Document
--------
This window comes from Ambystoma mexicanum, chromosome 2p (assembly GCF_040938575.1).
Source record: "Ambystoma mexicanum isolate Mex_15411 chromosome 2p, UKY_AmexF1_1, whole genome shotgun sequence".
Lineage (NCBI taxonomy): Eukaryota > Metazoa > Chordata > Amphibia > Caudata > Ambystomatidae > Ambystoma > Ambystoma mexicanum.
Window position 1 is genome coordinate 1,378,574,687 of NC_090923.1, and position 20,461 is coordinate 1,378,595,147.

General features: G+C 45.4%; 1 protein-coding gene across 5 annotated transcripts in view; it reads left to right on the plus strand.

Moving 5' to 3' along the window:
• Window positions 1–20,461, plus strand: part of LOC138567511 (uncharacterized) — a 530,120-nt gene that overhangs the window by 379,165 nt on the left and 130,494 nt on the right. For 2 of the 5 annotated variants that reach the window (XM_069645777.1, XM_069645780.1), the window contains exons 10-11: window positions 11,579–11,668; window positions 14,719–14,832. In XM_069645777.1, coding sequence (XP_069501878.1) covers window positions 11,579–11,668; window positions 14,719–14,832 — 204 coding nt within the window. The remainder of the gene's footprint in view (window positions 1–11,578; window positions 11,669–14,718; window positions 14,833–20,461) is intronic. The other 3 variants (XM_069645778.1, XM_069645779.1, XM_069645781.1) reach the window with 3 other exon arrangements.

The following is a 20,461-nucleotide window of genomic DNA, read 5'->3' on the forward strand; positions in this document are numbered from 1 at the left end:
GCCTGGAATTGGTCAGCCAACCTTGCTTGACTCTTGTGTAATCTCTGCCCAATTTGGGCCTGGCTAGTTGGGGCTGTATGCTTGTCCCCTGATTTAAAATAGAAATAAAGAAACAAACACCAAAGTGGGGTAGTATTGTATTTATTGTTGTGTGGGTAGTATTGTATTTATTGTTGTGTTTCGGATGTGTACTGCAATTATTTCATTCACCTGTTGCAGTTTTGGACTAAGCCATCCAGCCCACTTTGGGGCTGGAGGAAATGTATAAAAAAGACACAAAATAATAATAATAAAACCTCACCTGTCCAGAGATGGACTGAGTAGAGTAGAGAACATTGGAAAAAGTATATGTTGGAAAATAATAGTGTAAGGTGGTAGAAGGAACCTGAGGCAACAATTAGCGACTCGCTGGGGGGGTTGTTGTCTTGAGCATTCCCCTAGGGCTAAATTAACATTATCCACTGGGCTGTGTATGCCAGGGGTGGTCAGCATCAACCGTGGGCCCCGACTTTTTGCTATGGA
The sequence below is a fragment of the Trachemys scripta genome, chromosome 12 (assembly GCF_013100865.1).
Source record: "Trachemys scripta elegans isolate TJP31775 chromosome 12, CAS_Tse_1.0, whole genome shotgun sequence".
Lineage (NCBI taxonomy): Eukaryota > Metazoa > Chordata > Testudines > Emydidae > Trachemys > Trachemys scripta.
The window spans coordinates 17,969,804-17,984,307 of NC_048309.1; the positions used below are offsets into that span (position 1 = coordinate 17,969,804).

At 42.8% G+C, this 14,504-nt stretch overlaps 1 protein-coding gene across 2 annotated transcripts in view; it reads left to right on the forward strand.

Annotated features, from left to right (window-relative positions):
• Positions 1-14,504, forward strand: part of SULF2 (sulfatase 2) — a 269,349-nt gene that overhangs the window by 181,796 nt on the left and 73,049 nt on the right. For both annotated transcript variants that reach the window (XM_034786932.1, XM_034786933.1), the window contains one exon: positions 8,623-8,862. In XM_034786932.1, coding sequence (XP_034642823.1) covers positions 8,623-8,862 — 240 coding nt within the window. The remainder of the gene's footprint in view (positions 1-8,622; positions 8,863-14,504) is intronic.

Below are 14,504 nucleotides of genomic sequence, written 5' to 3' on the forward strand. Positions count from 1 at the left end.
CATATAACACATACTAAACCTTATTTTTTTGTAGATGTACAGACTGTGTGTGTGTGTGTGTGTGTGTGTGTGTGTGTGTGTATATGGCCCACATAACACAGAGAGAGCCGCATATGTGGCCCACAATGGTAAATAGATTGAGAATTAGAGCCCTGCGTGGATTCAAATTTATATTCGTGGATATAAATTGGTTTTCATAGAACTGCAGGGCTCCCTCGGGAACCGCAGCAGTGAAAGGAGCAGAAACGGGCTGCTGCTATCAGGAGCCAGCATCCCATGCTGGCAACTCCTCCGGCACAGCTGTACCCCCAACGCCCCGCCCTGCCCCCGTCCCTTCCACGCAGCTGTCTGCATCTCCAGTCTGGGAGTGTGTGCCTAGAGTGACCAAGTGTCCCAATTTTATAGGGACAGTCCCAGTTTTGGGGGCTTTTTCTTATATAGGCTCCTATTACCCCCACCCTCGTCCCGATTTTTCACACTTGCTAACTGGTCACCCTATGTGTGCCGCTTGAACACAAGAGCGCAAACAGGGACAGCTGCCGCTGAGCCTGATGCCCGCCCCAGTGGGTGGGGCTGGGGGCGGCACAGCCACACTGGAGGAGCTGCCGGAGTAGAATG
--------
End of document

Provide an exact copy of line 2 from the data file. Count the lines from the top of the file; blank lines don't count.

Source record: "Ambystoma mexicanum isolate Mex_15411 chromosome 2p, UKY_AmexF1_1, whole genome shotgun sequence".